Posts Filed Under Sometimes, I’m all deep and shit…..

As real as it gets.

by Janelle Hanchett

In a fact that strikes me as remarkable, I actually wrote this post a few days before my brother-in-law was killed in a car accident (two weeks ago). For some reason, I didn’t publish it, but for [probably] obvious reasons, I cannot help but publish it now.

Maybe some part of me knew the universe wasn’t done with what it had to say…


When the universe smashes me across the face, repeatedly, with the same damn message, I do my best to engage, wake up a little, rather than ignore or deny it, or pull into some cave, because I’m too scared to face it.

And recently, the universe has pummeled me with the reality of death and loss – the transitory nature of all things, people, life. In a rather compassionate gesture, these messages have been just distant enough that I am not profoundly affected. But I am affected. And I feel compelled to write a few things.

The wife of a friend of mine went to see the doctor about a backache. They did an MRI and found cancer had taken over her body. She was a Pilates instructor in her early 50s. She passed away 17 days later.

The daughter of a best friend of my mom’s died from childbirth complications 24 hours after giving birth to a full-term, healthy baby girl.

A friend of mine is waiting for her unborn baby to pass away. There is nothing they can do.

A woman I used to work with – just facing retirement – died two months after finding out she had cancer.

There is more. But I won’t go on.

The reality of each these events has come into my world within one month. And as each one of them hit me, cut through to my core in rapid succession, I felt a strange feeling I can only describe as the following question: “Janelle, there are people dying suddenly and losing children, and you’re writing about baby sprinkles and ranting about childless know-it-alls. What the hell is wrong with you?”

And something didn’t feel right, and I felt compelled to write this post.

No, I don’t feel the need to defend myself, or this blog, neither its frivolity nor its sarcasm nor its ridiculousness. The truth is I don’t think life should be taken so damn seriously. I just don’t. And I don’t feel guilty about having fun, being as honest and real as I can, and having one helluva time making fun of women who say “baby sprinkle.”

But there’s something I want you all to know, and I’m not sure exactly why, but it has continued popping into my brain, which means I need to write it. When something nags me to be written, I make it a rule to always respond, no matter how much I fear the consequences.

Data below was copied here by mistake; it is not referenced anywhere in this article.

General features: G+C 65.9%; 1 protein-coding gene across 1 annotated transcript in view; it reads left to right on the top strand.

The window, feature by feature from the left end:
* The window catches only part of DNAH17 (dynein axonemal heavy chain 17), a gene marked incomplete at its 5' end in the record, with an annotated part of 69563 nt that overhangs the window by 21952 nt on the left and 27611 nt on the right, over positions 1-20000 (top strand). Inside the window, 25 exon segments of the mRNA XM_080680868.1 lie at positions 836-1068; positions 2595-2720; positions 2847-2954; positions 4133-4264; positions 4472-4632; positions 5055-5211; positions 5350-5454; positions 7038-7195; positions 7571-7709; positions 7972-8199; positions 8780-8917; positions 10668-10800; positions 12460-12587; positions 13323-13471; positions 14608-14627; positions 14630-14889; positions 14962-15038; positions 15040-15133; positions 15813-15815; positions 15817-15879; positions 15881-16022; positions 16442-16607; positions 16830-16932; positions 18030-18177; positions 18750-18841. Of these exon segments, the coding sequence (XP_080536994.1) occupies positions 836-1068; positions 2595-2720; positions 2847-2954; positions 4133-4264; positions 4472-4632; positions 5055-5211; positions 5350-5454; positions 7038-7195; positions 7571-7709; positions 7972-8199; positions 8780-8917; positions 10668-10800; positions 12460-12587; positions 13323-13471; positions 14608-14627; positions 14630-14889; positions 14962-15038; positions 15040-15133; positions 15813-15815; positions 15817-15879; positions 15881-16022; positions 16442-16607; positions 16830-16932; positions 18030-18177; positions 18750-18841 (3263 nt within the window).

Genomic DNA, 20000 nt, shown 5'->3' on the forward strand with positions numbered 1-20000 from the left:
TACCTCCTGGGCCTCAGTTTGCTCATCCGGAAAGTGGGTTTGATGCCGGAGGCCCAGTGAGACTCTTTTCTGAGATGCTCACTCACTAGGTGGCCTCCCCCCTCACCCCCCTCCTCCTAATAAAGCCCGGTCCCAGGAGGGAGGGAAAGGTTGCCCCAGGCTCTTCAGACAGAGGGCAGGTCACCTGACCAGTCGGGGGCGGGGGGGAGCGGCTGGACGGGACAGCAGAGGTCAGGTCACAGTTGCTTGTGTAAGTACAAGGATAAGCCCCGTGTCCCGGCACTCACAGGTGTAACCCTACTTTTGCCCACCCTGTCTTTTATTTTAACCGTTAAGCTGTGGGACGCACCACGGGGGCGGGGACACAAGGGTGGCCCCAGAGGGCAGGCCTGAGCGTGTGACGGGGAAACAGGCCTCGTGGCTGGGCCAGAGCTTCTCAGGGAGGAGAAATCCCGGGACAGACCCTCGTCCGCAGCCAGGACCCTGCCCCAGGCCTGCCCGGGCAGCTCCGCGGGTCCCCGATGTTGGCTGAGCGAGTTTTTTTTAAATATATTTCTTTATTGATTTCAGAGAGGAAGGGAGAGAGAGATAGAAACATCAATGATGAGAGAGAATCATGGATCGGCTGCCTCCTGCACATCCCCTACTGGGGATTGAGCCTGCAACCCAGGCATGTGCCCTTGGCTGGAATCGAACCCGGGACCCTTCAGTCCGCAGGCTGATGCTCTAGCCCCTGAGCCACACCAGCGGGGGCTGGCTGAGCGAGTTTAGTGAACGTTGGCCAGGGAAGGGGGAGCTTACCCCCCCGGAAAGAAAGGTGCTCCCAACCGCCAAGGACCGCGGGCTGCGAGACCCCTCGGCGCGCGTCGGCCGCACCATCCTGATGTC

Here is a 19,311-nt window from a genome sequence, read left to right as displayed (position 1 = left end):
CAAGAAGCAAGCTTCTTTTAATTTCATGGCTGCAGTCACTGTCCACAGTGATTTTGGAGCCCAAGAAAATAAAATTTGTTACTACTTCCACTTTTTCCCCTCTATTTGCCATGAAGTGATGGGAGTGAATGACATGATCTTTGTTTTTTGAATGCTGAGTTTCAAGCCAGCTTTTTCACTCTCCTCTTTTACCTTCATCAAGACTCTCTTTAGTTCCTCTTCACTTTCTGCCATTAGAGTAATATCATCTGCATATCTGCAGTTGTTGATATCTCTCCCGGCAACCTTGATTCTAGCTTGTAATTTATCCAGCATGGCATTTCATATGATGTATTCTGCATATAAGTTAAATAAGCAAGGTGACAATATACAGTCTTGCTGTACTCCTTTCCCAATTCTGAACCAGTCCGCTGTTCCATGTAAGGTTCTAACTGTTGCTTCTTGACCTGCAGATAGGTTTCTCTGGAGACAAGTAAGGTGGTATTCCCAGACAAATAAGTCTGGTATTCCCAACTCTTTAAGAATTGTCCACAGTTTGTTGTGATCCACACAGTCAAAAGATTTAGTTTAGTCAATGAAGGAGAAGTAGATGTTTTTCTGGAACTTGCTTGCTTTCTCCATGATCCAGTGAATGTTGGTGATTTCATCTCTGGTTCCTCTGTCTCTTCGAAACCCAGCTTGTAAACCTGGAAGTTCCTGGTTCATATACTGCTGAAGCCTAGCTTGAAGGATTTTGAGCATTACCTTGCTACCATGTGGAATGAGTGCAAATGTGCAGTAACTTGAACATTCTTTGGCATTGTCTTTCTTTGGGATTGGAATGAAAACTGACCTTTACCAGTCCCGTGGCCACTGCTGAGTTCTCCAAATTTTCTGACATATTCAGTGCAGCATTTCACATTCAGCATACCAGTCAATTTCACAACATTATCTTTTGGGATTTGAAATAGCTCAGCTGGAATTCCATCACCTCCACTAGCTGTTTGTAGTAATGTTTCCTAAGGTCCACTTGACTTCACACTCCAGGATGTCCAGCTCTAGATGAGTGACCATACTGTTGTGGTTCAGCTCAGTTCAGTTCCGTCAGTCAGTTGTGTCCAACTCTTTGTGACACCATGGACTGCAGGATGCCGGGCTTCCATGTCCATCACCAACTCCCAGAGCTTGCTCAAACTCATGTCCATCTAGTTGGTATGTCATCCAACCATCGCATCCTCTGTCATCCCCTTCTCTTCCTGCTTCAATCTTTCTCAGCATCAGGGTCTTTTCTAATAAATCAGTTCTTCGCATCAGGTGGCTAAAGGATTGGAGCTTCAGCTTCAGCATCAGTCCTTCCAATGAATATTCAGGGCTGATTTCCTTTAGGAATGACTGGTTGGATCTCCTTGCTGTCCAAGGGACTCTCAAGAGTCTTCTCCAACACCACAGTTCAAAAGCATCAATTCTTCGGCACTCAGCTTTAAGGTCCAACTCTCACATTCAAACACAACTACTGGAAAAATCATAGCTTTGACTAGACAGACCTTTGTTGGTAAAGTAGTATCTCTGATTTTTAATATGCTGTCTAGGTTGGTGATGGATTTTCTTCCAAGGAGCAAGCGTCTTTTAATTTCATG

And what I need to say is this: resting beneath my seething pessimism, sharp tongue, goofy flippancy and irrational judgments lies a well of a profound gratefulness – for the kids I whine about, the husband I bitch about, the very life I ridicule.

You see, I am a sober alcoholic. I have alluded to this in the past, but I’ve never said it directly.

I was a daily drinker by the time I was eighteen years old. Over the years, as my alcoholism progressed, I found myself less and less able to maintain the “act” of normalcy that held together the tenuous strands of my life, and in 2007, I became an essentially absent member of my children’s lives. I did not return to them fully until 2009.

Over the years, as I sunk deeper into a pit of alcoholic hopelessness, each morning swearing on my life I wasn’t going to drink again, only to find myself with the bottle that very evening, failing my children, failing myself, failing all, living a life strangled in lies, I began seeking a solution. I tried therapy, gyms, alternative health care, psychiatry, medication. I moved away. I moved back. I left my husband. I returned. I tried churches and spiritual retreats. I went to rehab five times.

But in March of 2009, something happened. I arose one more morning in the black haze of the paralyzing remorse that had become like air to me. But this time, somehow, for some reason, I was able to take a real look at my life and see it for exactly what it was. And I saw myself for what I was. I saw it all, and for the first time there was nothing left to blame (it was all gone) – and the reality of my existence planted fearlessly in the forefront of my mind: I was a failure in this life and I would die a slave to alcohol. I could not keep a job, a home, a friend. I was no mother.